If found guilty, Amin and Khayat could face up to seven years in prison and a 100,000 euro fine.

Amin is shown in an image grab from a live stream of the STL session.

Judge Lettieri had pushed Amin's appearance before the court, originally set for May 13, to May 29 after the newspaper chief asked for more time to assemble a defense team.

But the judge denied Amin's request earlier this week for another postponement.

"I stand today a little over 100 kilometers from a land called Palestine. Palestinians are the only people on the face of earth who are not granted basic rights including entitlement to self-determination," Amin told the judge during Thursday's brief session.

"Crimes against Palestinians continue to get committed amid international silence as the UNSC never made a single move regarding this issue and did not set up international tribunals to prosecute the atrocities practiced by Zionists. Consequently, how is it possible for downtrodden people to trust this council and its decisions?"

Amin has been one the most vocal of the STL’s many critics, repeatedly accusing the court of carrying out Western and Israeli dictates in Lebanon and insisting its UN-mandated authority violates Lebanese sovereignty.

Those charges were supported earlier this month by a study conducted by Lebanese University legal experts who concluded that the STL bears no legal mandate in Lebanon.

For the court to be granted legal jurisdiction in Lebanon, the report said, it would need to be recognized as a legitimate body by local laws approved by Parliament, which has not happened.

The charges against Amin and Al-Akhbar relate to the paper's decision in January 2013 to publish the names of 32 witnesses belonging to the STL's prosecution.

Khayat and Al-Jadeed were charged over the broadcasting of reports in August 2012 on potential STL witnesses.

The STL prosecution accuses Khayat of having instructed Al-Jadeed journalist Rami al-Amin to meet with purported witnesses that had been contacted by STL investigators with the prosecution team and learn what information the witnesses provided them with.

The results of Al-Jadeed's investigation were broadcast in five episodes in August 2012 before being uploaded to their website and YouTube channel.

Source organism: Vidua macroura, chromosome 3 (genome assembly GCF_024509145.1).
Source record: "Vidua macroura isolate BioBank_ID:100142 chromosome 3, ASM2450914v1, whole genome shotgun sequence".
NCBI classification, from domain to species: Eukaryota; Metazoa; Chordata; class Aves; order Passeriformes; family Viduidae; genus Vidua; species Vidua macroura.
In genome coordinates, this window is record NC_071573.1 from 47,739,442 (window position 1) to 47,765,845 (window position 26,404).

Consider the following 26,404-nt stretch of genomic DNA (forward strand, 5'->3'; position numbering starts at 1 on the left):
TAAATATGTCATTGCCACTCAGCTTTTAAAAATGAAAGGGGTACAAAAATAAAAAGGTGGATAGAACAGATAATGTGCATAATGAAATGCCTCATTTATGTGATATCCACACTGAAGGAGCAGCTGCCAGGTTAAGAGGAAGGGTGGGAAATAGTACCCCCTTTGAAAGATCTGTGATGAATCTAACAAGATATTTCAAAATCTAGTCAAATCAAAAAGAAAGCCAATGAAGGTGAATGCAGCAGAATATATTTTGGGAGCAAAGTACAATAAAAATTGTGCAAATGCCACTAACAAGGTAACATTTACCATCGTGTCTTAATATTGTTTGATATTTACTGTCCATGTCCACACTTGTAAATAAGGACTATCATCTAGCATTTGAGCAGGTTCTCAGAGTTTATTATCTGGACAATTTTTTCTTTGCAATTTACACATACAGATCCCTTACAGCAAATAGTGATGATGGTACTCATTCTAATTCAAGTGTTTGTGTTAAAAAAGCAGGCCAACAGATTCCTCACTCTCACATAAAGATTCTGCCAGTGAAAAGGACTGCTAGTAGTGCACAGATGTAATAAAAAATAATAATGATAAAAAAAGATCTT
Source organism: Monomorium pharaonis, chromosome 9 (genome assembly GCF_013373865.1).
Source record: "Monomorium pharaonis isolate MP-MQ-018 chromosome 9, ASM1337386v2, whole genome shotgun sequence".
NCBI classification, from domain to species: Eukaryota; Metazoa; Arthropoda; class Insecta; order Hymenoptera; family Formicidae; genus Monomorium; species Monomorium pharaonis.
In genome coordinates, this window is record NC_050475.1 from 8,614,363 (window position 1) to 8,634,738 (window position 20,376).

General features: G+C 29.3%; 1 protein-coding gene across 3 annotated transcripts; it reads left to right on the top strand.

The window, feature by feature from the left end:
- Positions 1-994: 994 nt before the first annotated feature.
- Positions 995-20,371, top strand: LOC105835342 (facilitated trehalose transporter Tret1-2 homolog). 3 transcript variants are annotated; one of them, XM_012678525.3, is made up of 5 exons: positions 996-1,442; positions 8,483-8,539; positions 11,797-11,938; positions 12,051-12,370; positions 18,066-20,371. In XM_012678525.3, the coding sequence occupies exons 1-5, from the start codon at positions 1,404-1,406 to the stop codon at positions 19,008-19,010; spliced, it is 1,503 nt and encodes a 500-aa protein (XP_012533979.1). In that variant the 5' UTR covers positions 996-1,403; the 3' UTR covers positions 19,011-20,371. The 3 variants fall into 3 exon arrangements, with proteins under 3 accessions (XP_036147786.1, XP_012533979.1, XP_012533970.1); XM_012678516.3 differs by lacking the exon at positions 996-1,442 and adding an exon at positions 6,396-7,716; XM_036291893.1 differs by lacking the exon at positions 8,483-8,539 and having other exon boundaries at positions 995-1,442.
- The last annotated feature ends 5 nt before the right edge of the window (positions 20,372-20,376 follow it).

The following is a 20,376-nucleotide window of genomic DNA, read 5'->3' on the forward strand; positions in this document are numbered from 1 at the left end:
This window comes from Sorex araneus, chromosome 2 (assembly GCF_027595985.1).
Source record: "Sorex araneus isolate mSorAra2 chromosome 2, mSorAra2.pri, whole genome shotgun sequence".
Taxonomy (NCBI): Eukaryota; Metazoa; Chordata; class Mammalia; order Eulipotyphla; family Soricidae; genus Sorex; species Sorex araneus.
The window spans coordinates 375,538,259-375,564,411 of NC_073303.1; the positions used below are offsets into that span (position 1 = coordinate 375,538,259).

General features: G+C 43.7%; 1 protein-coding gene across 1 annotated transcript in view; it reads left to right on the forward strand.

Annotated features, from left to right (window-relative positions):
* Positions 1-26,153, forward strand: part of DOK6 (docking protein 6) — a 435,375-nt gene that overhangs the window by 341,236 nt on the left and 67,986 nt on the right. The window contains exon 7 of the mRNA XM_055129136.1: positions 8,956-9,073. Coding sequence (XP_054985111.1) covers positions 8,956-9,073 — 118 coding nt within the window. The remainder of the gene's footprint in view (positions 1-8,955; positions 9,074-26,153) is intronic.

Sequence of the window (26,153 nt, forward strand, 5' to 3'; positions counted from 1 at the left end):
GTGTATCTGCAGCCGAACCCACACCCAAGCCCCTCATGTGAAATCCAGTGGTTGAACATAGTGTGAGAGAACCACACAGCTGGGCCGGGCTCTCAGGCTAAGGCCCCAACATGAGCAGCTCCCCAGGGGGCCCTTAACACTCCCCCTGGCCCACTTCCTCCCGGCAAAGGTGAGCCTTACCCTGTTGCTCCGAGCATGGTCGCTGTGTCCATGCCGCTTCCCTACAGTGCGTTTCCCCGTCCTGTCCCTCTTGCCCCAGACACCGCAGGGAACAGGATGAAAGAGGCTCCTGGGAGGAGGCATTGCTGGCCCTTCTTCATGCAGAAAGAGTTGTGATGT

Khayat and Al-Jadeed pleaded not guilty to the charges during their initial appearance on May 13.

The international media freedom watchdog Reporters Without Borders (RSF) earlier this month criticized the STL for the "grave" charges leveled against Amin and Khayat.

"We are concerned by the grave charges against these two Lebanese journalists and their news organizations and we stress the importance of freely reported and responsible news coverage in Lebanon’s tense political context,” RSF research director Lucie Morillon said in a statement.

The journalists have also received the support of Lebanon's Press Syndicate and Parliament's Media and Telecommunications Committee.

Online activists have also launched the #STLP hashtag, an abbreviation of “Support the Lebanese Press,” in solidarity with the accused.

Comments

The thin end of the wedge of illegal fascist world "government" hits a Lebanese obstacle.

You are a brave and moral man Mr Amin. Your enemies are vipers including this STL thing created & run by pure evil for evil intentions.

Our strong support and solidarity
Sukharan sir, for telling that bloody useless barbaric organisation what the vast majority of decent people would like to tell them
we applaud you.
Salaams "special friend" you have what it takes to be an individual above the rest

Mr. al-Amin, I commend you for your courage and strong stance against this illegitimate, treasonous, fake and sham cabal AKA STL!

Bravo Ibrahim!

You have guts to speak and tell a thief on his face!

God protect you!